Project package at three local schools and swimming pool will proceed as is, superintendent stresses.
Calling it a "bump in the road," Crookston School District Superintendent Chris Bates told the Times Thursday that some issues have arisen at the state level in regard to legislation that allows school districts, cities and counties to issue "abatement bonds" for various projects.
As a result of the concerns raised by Minnesota Attorney General Lori Swanson and others, Bates said further funding of projects to be financed with abatement bonds is on hold, at least for the time being.
What is means for Crookston is that around $2.6 million of the approximately $16 million in maintenance and improvement projects the school board is pursuing at the three public school buildings and swimming pool – some of which doesn't require voter approval, and some of which a majority of voters will be asked to approve in a special election in November – will possibly be delayed. Bates and the board had hoped to get the projects started at the conclusion of the 2013-14 school year next spring.
Projects funded by abatement bonds don't require voter approval. Abatement bonds are earmarked for replacement of the east and west parking lots at Crookston High School, as well as some of the work at the pool.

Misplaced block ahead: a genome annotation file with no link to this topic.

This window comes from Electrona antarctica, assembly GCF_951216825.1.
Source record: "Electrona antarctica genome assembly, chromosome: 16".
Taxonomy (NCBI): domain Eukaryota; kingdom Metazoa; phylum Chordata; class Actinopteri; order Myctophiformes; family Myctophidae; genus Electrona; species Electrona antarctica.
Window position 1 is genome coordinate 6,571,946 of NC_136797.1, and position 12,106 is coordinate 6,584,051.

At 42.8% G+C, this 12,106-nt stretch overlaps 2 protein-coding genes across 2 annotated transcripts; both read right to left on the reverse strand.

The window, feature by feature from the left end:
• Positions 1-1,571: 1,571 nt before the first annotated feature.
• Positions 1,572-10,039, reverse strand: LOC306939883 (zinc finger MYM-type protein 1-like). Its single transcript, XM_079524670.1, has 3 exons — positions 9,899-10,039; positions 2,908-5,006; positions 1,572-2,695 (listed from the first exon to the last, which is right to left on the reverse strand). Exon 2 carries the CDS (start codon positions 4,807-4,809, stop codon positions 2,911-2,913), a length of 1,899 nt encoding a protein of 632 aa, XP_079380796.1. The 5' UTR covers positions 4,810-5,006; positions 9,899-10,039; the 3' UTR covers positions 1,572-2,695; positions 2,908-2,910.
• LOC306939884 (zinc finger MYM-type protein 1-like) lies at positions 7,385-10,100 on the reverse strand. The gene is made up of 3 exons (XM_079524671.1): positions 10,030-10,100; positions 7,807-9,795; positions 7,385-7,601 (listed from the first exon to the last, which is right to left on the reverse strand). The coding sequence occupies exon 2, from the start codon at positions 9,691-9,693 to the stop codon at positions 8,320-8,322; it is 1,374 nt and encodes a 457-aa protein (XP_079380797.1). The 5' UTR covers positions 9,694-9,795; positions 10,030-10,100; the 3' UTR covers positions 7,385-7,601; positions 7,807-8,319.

Bates told the Times, and detailed to board members and staff in an email, that he heard about concerns with abatement bonds at the Minnesota Department of Education a few weeks ago. Some schools' projects were approved and others were not, he said, and the MDE put the brakes on abatement bond-financed projects after a metro-area school wanted to utilize the bonds to repair a hockey arena.
"They said they're not letting people do buildings and we said we're doing parking lots," Bates said. "They said no, they're not letting anyone do anything in the short-term."
Bates said he spoke to board chair Frank Fee and the decision was made to not alter the project package that has been put together at the four local facilities. "We'll keep all of the amounts the same, and the abatement bonds will likely come a couple months later," Bates said. "For us, everything else is approved and we're good to go heading into the vote and next year's schedule."
The school district's financial advisor, Springsted, along with the Dorsey and Whitney law firm, will be at the State Capitol in St. Paul trying to hash out the matter on behalf of all school districts who are being impacted, Bates said, adding that he and board members will monitor the goings-on.
"We could have gone back and altered the amount we're asking voters to consider, but we didn't want to confuse the situation or frustrate anyone, because these bonds don't need voter approval," he said. "The focus is on keeping the same amount in our sights. In a perfect world, they'll resolve it and we'll still get things done next summer."
The abatement bond legislation was passed so that school districts, cities and counties could raise money for "extremely essential" projects, the superintendent explained. "Of everything we're doing, I don't know if anything is more needed than those parking lots," he said.